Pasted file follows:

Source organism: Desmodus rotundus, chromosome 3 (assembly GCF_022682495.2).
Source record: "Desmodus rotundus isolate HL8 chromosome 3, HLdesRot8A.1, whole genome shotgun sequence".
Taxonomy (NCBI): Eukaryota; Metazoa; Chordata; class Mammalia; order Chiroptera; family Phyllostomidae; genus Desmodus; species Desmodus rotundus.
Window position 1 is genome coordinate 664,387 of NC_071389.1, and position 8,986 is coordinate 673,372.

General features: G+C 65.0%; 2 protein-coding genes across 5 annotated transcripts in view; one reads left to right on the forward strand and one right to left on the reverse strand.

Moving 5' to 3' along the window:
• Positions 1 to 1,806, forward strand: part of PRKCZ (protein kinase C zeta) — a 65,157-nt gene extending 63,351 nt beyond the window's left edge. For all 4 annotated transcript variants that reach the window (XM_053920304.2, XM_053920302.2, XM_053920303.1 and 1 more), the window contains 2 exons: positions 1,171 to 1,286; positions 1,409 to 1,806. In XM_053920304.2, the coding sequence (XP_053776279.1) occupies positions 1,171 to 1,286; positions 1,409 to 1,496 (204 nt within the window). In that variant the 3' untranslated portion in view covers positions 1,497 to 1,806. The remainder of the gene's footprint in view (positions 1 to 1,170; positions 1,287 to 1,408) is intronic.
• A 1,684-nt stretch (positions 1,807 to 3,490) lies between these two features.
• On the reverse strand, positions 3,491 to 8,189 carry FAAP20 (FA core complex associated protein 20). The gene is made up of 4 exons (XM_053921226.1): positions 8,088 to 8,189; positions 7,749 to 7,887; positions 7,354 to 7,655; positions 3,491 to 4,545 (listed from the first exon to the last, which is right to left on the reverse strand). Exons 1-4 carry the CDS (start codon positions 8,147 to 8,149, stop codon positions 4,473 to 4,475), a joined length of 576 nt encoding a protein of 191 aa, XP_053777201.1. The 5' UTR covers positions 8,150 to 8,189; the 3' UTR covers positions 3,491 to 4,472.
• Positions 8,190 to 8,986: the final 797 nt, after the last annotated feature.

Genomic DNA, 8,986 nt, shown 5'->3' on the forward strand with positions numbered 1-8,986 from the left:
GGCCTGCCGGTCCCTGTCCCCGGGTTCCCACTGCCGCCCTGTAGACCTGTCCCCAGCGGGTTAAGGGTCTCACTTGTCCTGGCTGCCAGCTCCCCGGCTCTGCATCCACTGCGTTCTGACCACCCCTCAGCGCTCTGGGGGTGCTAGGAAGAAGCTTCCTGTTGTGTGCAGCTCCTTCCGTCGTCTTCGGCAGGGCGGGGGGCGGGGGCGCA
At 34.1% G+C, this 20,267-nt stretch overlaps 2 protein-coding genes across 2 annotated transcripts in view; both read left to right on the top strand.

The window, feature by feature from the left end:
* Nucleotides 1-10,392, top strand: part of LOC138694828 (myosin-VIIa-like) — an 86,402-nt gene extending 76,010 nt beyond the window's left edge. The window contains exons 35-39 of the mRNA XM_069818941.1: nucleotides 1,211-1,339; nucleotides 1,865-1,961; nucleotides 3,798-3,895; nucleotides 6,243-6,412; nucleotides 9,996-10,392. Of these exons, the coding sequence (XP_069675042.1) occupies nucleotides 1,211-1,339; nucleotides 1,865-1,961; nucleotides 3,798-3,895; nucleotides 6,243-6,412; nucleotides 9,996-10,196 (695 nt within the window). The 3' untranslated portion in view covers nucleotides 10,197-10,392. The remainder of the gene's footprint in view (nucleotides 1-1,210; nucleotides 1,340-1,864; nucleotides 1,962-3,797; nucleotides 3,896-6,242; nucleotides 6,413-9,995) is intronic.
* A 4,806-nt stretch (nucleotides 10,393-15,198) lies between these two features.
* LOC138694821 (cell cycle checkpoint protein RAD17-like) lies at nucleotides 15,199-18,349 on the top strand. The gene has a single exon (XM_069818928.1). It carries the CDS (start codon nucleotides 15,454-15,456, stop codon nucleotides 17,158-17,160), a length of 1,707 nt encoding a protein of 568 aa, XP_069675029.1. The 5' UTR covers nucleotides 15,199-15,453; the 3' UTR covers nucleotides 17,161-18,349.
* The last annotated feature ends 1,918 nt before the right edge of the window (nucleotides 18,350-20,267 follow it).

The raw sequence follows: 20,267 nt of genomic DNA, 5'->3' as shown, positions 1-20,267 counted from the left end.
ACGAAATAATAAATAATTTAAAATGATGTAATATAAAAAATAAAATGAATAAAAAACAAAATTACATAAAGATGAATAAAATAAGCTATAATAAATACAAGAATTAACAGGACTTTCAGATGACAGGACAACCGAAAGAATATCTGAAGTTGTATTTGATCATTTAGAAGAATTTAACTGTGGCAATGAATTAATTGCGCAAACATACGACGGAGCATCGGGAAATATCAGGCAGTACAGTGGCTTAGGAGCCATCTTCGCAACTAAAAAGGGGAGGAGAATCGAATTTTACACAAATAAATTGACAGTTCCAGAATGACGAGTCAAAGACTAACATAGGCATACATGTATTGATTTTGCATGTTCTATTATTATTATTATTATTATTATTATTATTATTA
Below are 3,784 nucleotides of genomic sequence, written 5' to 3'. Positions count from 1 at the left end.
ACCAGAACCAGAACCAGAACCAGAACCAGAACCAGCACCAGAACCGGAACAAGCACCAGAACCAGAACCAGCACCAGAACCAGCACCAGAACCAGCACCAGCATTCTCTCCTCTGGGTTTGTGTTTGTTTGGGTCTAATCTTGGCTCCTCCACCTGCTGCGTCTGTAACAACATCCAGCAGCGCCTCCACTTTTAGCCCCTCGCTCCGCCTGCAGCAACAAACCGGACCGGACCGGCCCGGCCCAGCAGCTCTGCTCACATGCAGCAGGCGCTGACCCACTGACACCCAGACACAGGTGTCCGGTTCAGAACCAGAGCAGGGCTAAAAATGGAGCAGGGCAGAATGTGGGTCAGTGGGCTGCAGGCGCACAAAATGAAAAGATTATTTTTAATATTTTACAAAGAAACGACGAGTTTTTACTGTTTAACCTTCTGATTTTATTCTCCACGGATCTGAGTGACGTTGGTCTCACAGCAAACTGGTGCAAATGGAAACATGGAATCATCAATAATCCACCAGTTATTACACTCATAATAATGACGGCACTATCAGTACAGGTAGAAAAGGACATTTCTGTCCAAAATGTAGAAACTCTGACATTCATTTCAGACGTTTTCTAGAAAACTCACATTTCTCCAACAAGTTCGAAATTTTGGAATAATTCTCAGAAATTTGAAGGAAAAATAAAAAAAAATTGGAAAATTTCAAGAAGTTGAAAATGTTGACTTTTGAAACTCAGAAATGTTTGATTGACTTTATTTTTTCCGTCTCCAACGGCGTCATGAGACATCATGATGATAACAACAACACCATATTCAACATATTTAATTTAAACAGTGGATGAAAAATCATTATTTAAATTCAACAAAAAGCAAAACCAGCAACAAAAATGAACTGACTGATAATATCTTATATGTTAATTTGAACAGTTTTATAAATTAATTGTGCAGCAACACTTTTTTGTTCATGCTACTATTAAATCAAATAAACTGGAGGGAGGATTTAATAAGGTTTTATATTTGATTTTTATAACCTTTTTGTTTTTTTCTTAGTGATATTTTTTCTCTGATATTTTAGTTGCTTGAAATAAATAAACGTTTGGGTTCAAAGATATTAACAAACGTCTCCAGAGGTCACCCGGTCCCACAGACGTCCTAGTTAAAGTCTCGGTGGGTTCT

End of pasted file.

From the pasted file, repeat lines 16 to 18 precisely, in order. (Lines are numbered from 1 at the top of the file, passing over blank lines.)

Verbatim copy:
* A 4,806-nt stretch (nucleotides 10,393-15,198) lies between these two features.
* LOC138694821 (cell cycle checkpoint protein RAD17-like) lies at nucleotides 15,199-18,349 on the top strand. The gene has a single exon (XM_069818928.1). It carries the CDS (start codon nucleotides 15,454-15,456, stop codon nucleotides 17,158-17,160), a length of 1,707 nt encoding a protein of 568 aa, XP_069675029.1. The 5' UTR covers nucleotides 15,199-15,453; the 3' UTR covers nucleotides 17,161-18,349.
* The last annotated feature ends 1,918 nt before the right edge of the window (nucleotides 18,350-20,267 follow it).